Roman roads in Britain

The Roman roads in Britain were constructed between approximately AD 50 - AD 400, in order to facilitate trade and military traffic between the different regions of Roman Britain. There were no proper roads in Britain prior to the arrival of the Romans. Instead, the native Britons used trackways which were often located along hilltop ridges, such as the Ridgeway in southern England. Some of these trackways were later adapted by the Romans, but most of the road network was wholly new.

Britain's Roman roads fell into disrepair during the Dark Ages, during which time they gained their present names. In some places, the origins of the roads was forgotten and they were ascribed to mythical Anglo-Saxon giants and divinities: for instance, Wade's Causeway in North Yorkshire owes its name to Wotan, the supreme god of Germanic and Norse mythology.

The roads continued to be used for centuries thereafter. Chaucer's pilgrims in the Canterbury Tales almost certainly used Watling Street to travel from Southwark to Canterbury. However, the roads were mostly destroyed in the 18th and 19th century when toll roads were constructed on top of the Roman originals. Very few Roman roads have survived in anything like their original condition, and even then only for very short stretches - Wade's Causeway is widely regarded as the best preserved in Britain. Many modern roads continue to use the old Roman alignments. Much of Watling Street, for example, is now under the A2, A5 and M1 motorway.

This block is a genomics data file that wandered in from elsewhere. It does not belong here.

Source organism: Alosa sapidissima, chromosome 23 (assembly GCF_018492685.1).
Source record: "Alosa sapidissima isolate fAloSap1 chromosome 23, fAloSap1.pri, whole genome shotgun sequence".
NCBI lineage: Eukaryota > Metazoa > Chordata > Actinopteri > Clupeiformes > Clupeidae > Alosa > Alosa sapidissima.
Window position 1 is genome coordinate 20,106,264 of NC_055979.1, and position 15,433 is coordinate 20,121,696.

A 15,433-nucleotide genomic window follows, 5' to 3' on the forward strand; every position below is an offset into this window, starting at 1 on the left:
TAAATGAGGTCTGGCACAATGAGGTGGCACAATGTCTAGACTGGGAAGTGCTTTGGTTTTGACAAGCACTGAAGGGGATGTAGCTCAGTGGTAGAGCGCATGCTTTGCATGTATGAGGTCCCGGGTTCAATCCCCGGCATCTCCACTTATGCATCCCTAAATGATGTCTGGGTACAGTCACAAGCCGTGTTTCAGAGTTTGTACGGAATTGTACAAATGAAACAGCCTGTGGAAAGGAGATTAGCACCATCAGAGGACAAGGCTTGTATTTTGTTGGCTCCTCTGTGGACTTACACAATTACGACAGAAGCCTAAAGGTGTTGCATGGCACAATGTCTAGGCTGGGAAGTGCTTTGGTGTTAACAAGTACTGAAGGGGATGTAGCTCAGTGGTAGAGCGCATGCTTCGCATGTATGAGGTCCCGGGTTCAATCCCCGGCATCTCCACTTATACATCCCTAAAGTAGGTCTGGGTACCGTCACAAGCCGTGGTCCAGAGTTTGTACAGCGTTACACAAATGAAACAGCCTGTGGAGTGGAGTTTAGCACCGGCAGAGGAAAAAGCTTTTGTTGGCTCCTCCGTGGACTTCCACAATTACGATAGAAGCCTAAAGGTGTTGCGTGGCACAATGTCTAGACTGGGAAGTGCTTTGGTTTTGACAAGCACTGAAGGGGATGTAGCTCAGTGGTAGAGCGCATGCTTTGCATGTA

The Roman engineers who constructed Britain's first roads built them to a standard pattern replicated across the empire. Military roads tended to follow long, straight alignments between major towns and garrisons, while civil routes tended to follow the contours of the land in order to link farms and estates to their markets. The road was carried on an embankment (the agger), sometimes as much as 5 feet high and 50 feet wide, built up from soil excavated from drainage ditches on either side of the road. The road was surfaced with gravel wherever possible, but small broken stones or larger blocks or slabs were used if gravel was in short supply.

Many English placenames derive from a position on or near a Roman road, usually denoted by the element -street (also strat-, strait-, streat- and other variants). Thus, for example, Stretham means "homestead or village on a Roman road" and likewise Stretford means "ford on a Roman road".

Since the late Middle Ages the British have evinced a strong continuing interest in the Roman roads of the island, and the Roman road network of Britain is better known than that of many other parts of the world. The most recent authority is Ivan Margary (Roman Roads in Britain, 195557; rev. ed. 1967), superseding Thomas Codrington's work of 1903.

List of Roman roads in Britain

See also the Antonine Itinerary

External links


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